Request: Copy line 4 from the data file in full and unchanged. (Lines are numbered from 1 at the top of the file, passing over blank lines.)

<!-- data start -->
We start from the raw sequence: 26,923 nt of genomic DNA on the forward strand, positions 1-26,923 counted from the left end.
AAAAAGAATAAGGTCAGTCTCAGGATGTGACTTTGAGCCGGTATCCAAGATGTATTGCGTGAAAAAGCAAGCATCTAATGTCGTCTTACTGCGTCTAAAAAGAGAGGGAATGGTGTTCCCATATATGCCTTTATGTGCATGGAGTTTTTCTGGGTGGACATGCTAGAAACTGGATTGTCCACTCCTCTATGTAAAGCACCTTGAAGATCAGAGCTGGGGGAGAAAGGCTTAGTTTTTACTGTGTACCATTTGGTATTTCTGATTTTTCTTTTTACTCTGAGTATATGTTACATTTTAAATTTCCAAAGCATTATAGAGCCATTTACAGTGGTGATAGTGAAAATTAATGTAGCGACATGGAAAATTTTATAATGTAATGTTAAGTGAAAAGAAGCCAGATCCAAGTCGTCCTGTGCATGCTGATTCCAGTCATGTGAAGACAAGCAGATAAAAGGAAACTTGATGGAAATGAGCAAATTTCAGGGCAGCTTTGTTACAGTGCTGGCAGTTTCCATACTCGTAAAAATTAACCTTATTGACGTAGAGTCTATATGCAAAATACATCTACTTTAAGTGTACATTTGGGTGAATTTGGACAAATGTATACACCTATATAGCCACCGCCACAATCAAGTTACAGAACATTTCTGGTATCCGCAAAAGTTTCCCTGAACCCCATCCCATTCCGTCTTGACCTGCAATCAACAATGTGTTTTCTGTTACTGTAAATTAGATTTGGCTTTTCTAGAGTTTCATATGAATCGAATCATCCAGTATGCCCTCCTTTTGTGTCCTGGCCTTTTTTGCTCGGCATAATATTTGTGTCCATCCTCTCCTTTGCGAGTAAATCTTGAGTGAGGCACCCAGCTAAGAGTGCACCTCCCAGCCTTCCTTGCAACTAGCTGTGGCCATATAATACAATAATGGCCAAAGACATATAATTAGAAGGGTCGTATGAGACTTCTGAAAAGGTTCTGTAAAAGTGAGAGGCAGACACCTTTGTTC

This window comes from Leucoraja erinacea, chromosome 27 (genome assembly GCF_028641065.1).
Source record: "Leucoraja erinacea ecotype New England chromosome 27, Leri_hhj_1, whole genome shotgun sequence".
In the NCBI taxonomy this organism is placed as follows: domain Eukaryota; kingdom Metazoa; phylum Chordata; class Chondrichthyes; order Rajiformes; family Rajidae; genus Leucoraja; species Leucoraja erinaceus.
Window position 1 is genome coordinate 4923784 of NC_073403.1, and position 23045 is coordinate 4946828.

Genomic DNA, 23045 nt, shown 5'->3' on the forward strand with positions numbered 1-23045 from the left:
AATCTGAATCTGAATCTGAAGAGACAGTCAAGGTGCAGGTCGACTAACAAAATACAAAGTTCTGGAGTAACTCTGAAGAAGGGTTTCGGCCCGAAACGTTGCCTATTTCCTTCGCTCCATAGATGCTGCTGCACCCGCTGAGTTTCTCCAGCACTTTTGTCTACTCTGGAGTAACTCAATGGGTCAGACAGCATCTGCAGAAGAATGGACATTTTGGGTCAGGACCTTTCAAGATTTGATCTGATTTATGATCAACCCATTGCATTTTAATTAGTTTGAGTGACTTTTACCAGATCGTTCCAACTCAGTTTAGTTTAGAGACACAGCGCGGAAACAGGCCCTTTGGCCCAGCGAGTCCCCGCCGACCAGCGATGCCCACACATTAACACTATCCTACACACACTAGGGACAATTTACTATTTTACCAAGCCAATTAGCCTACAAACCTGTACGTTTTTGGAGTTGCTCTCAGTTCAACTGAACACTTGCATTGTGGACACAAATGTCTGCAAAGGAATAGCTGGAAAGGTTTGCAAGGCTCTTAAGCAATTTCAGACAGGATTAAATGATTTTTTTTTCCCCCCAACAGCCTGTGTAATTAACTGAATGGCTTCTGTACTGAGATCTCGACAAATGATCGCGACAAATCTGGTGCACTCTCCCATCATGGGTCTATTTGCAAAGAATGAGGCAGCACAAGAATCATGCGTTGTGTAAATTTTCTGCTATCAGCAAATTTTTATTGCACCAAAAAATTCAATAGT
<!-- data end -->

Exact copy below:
Source record: "Leucoraja erinacea ecotype New England chromosome 27, Leri_hhj_1, whole genome shotgun sequence".